How Job Sculpting Can Help You Deliver a Better Proposal

Recently I explained why energy and enthusiasm are the fuel powering a bid effort.

When the people working on the bid bring the best of themselves to the job, they are more likely to do their best, most inspired and most creative work. Without their energy and enthusiasm, there is a real risk that the proposal will lack personality and be flavourless and dry.

In a Harvard Business Review piece about job sculpting, Timothy Butler and James Waldroop explain that job satisfaction depends on how well the job reflects the individual’s “deeply embedded life interests”. These are long-held, emotionally driven passions, intricately entwined with our personalities. While life interests may not determine what we are good at, they do drive what kind of activities make us happy. “At work, that happiness often translates into commitment. It keeps people engaged, and it keeps them from quitting,” Butler and Waldroop say.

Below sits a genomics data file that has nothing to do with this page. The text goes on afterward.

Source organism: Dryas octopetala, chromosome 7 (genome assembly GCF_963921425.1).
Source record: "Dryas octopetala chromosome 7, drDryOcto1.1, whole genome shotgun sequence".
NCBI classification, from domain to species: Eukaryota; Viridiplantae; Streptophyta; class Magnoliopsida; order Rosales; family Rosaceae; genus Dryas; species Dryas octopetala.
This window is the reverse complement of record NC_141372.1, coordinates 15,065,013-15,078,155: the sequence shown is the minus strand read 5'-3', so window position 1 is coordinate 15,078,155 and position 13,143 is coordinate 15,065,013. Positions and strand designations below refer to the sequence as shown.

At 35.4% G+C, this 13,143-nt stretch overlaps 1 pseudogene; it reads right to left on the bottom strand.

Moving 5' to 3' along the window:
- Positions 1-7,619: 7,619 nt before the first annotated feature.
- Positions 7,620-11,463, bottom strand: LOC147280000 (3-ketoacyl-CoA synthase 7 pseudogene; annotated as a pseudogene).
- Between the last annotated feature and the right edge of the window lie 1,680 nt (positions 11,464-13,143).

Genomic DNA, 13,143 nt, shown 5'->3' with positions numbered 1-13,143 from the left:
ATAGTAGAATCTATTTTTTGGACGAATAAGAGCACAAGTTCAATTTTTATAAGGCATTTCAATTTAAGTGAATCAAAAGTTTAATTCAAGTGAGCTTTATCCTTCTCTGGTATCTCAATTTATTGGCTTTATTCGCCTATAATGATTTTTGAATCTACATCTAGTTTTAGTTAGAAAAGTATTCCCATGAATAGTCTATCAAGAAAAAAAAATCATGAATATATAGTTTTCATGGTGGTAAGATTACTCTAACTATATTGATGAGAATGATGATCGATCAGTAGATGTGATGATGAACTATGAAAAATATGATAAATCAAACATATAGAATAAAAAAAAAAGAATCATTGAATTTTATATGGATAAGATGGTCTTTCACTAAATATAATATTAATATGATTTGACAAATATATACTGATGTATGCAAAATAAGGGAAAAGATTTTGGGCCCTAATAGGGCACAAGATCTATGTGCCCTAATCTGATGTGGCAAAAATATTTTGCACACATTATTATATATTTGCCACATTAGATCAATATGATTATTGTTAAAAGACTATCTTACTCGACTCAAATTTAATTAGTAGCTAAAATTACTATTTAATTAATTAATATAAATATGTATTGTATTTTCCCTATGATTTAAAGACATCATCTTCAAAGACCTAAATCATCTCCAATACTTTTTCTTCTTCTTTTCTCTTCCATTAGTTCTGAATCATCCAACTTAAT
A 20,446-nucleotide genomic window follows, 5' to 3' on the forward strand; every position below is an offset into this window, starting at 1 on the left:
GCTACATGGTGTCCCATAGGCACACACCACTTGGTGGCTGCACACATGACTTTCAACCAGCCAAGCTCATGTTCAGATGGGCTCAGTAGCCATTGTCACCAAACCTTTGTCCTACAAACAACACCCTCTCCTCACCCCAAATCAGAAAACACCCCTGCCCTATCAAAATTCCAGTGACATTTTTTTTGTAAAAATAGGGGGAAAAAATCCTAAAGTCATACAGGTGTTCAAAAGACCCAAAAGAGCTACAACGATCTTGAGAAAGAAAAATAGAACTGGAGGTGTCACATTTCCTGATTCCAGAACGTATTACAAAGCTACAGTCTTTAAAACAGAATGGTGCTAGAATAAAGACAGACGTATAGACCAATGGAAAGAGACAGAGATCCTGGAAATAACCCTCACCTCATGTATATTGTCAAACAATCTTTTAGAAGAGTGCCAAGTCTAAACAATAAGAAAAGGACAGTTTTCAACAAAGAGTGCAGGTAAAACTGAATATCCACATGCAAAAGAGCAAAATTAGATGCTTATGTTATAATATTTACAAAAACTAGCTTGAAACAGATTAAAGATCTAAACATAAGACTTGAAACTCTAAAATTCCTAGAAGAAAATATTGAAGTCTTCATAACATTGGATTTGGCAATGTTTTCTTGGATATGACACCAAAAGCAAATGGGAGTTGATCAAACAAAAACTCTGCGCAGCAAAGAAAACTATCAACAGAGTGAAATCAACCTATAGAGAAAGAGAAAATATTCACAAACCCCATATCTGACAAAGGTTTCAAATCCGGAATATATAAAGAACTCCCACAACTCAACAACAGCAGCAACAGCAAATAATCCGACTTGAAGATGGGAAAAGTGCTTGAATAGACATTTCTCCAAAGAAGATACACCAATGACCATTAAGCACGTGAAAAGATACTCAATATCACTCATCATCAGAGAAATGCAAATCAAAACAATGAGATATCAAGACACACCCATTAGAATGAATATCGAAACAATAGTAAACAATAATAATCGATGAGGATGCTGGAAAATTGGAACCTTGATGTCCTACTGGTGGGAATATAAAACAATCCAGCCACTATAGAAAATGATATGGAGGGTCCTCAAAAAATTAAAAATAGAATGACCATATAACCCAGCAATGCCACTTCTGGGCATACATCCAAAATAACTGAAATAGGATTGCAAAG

Delivering job satisfaction to the bid team – as well as a winning bid – can be a challenging task for a Bid Leader.

Bid teams often operate outside traditional reporting lines and boundaries, and team members are usually stretched and hassled and working on the bid as well as their day job.

Notwithstanding this, the principles of job sculpting can help here too. If you have a person on your team with a passion for something specific, like designing a technical solution, let them get on with it. Another person, who loves seeing things done correctly, will get satisfaction from form-filling, project management and production tasks.

Knowing what people's preferences are and the jobs they would enjoy doing, as opposed to just the jobs that need to be done, is an important role for a Bid Leader. When everybody is working on what they are great at, and what they love to do, the energy and enthusiasm that the team contributes will elevate the quality of the proposal.